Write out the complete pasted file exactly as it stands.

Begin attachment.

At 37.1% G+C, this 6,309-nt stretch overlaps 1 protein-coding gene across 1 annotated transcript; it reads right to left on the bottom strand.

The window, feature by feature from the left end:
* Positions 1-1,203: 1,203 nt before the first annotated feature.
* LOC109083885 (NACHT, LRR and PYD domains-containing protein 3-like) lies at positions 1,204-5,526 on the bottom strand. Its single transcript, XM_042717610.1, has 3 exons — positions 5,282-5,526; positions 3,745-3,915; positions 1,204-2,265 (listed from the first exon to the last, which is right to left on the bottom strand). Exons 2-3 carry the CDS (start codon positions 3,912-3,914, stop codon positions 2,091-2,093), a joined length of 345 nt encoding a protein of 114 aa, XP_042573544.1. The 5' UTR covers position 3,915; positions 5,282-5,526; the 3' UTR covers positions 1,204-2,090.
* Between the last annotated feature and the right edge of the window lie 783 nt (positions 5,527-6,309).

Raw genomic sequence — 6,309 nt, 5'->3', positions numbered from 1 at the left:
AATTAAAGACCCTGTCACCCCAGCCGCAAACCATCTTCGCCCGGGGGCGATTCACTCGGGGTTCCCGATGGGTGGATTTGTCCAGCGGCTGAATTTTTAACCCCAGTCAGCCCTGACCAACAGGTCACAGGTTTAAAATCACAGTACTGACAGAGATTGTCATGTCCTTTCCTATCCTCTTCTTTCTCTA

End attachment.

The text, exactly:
At 37.1% G+C, this 6,309-nt stretch overlaps 1 protein-coding gene across 1 annotated transcript; it reads right to left on the bottom strand.

The window, feature by feature from the left end:
* Positions 1-1,203: 1,203 nt before the first annotated feature.
* LOC109083885 (NACHT, LRR and PYD domains-containing protein 3-like) lies at positions 1,204-5,526 on the bottom strand. Its single transcript, XM_042717610.1, has 3 exons — positions 5,282-5,526; positions 3,745-3,915; positions 1,204-2,265 (listed from the first exon to the last, which is right to left on the bottom strand). Exons 2-3 carry the CDS (start codon positions 3,912-3,914, stop codon positions 2,091-2,093), a joined length of 345 nt encoding a protein of 114 aa, XP_042573544.1. The 5' UTR covers position 3,915; positions 5,282-5,526; the 3' UTR covers positions 1,204-2,090.
* Between the last annotated feature and the right edge of the window lie 783 nt (positions 5,527-6,309).

Raw genomic sequence — 6,309 nt, 5'->3', positions numbered from 1 at the left:
AATTAAAGACCCTGTCACCCCAGCCGCAAACCATCTTCGCCCGGGGGCGATTCACTCGGGGTTCCCGATGGGTGGATTTGTCCAGCGGCTGAATTTTTAACCCCAGTCAGCCCTGACCAACAGGTCACAGGTTTAAAATCACAGTACTGACAGAGATTGTCATGTCCTTTCCTATCCTCTTCTTTCTCTA